Two more fundamental problem for economic modeling is that informational poverty and no-optimal-strategy scenarios can often undermine the meaningfulness of the model. Making rational choices, by the economic model, entails choosing the best option. In the real world, part of choosing the best option entails gathering information on the options available. Gathering information, however, has a cost. An agent is therefore stuck in the difficult situation of making a trade off between the cost and benefits of gathering information, a problem which, by definition, they have insufficient information to make an economic rational decision. There are also some problems for which there is not an optimal strategy, even when all the relevant preference data is known. The classic example is a game of chicken with cars (you race your car towards someone else in a car, and whoever swerves loses). This is a game with no optimal strategy, because your strategy depends on what the other person does and vice versa (some may say that the optimal strategy is not to play, but that is beyond the scope of economic rationality).

As may have become apparent, I find the economic interpretation of rationality unsatisfying. But what about if we consider a more holistic interpretation of rationality? Such rationality, I think, is an extension or exploration of the colloquial conception. It is much easier to give an account of rational belief and action in relation to physical properties of the world then in relation to more conceptual beliefs and actions. Rationality and science traditionally go hand in hand: when it comes to understanding and moving in the physical world we say the rational person more or less uses the scientific method. When we try to move beyond such basic epistemic competency, however, it becomes much more difficult to say what it actually means for someone to behave rationally. I will open this can of worms in my next post.

Thank you for reading, and let me know what you think,


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Narrative and Truth (and the return of CreativePhilo)

Hello everyone, CreativePhilo is back! I have finished my masters degree and am now going to be updating the blog on a weekly basis.

For my first post back, I am going to be talking about narrative, an extremely pertinent topic considering the upcoming Canadian election (since I am sure all of my readers are following the Canadian election with bated breath).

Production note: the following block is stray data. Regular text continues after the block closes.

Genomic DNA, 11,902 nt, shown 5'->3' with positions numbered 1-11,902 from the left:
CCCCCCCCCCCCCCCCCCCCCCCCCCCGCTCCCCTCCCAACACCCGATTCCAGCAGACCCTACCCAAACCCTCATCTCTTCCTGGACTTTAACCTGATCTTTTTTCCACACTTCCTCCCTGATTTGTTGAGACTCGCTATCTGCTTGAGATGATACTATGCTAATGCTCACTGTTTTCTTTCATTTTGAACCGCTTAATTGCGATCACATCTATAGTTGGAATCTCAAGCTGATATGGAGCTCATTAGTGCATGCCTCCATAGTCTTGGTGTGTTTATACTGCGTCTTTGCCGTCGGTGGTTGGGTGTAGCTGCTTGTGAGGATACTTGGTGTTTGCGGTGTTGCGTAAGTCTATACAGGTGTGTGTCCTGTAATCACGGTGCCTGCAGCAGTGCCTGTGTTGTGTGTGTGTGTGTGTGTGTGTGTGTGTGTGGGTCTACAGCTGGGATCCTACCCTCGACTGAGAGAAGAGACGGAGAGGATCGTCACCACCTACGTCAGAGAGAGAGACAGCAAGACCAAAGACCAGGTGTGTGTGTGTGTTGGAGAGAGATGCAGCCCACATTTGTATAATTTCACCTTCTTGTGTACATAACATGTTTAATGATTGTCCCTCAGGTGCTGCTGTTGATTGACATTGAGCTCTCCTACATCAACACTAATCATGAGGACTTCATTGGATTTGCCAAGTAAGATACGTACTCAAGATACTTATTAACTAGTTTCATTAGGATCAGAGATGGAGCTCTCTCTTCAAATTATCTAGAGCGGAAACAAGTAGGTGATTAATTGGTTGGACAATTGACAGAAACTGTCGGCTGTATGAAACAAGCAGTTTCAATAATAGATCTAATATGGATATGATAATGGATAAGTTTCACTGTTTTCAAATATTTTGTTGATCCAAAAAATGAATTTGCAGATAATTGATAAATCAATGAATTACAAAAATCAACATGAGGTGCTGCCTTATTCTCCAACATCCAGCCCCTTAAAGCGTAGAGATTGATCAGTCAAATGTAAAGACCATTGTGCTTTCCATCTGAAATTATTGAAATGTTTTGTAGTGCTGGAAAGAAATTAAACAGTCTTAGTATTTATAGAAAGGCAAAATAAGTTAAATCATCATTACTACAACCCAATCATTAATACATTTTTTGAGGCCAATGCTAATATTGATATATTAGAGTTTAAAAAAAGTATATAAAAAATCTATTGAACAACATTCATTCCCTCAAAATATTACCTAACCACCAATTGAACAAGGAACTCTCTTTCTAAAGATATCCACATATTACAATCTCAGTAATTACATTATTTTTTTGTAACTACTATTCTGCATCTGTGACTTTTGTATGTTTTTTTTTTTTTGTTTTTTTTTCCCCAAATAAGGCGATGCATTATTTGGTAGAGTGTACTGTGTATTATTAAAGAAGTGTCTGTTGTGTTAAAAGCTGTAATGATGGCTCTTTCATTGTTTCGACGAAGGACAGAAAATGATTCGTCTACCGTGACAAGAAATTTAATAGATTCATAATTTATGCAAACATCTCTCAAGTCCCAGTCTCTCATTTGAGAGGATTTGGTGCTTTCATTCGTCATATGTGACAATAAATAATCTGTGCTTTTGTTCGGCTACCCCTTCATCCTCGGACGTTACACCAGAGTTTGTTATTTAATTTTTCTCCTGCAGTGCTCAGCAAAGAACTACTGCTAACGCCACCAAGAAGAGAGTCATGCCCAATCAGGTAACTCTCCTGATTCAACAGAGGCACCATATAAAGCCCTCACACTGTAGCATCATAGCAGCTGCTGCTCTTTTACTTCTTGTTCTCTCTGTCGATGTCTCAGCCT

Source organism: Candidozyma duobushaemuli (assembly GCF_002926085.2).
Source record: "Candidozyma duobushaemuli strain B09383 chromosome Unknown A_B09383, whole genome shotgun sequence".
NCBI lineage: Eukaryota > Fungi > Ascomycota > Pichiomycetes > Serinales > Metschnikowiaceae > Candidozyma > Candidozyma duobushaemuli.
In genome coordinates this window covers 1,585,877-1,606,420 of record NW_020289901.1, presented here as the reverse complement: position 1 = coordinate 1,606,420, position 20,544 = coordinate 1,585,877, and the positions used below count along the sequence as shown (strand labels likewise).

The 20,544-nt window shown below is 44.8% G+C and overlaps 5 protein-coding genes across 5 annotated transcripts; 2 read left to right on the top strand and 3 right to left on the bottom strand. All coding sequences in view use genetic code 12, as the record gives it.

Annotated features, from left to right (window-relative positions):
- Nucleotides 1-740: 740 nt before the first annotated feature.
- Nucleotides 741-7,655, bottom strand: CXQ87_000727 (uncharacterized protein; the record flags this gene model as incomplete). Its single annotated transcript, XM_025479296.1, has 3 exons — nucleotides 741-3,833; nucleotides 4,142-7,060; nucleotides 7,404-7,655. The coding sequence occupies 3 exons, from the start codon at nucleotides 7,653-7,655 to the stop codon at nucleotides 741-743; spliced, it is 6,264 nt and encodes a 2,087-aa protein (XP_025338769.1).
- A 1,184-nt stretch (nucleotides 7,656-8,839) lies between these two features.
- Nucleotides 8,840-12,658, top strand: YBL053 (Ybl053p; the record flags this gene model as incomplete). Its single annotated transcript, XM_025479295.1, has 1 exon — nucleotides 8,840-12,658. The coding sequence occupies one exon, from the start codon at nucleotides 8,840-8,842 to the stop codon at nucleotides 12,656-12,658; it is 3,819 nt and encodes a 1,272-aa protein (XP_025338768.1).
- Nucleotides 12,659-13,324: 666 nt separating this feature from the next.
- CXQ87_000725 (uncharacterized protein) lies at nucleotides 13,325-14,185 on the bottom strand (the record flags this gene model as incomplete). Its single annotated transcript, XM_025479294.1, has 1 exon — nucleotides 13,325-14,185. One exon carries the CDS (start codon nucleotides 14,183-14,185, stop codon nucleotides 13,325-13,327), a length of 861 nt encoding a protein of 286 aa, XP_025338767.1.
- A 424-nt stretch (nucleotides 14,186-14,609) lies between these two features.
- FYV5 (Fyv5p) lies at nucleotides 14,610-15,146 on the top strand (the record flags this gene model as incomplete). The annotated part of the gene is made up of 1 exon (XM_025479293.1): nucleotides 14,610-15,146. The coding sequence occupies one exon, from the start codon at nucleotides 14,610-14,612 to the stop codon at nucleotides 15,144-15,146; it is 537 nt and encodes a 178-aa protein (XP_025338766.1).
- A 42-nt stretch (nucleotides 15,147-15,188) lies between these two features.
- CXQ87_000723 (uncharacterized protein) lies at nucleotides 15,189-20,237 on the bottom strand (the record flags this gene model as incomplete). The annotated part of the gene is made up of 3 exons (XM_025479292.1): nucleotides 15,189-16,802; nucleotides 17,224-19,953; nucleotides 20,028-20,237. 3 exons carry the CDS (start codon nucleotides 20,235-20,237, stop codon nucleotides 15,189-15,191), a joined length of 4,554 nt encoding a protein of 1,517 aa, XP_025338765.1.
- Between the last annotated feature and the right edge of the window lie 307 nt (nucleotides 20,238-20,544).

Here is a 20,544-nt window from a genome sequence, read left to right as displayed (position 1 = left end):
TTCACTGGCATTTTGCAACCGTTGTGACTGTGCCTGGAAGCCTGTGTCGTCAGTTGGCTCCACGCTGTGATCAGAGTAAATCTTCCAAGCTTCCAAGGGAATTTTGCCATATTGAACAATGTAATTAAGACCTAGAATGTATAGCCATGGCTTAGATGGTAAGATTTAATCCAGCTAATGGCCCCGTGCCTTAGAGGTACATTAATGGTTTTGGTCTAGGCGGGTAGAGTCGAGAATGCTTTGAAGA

What is the relation between narrative and truth? The naive reaction to this question, I think, is to say that narrative pertains to story while truth is, well, the truth, what actually is. Stories may or may not align with the truth at the speakers whim or knowledge. However, contra the naive line of reasoning, I would argue that many ‘facts’ of human life are narrative dependent, in the sense that without narrative certain crucial facts about reality do not exist. For so often the way that we explain or interpret an event is crucial to the actual nature of the event itself. For example, when friends have an argument, often the resolution entails imposing some kind of theory upon the events. Now, the scenario is much more complicated when we are dealing with conflicting narratives, so I will be setting that thorny (though central issue) aside for the purposes of this example. Often the resolution of a dispute involves both sides agreeing on a story or narrative of what actually happened. Both might agree that they were just having a bad day, or that one of them was rude because of lack of sleep, or that the other had just not realized how much they were asking. In this way the dispute can be resolved: the narrative tells them who owes who, what went wrong, and provides a heuristic to avoid such disputes in the future. There are usually many theories that can be applied and many ways that an event can be understood, but the reality of the matter does not solely exist in the configuration of atoms: narrative language plays a constitutive roll in the nature of the event.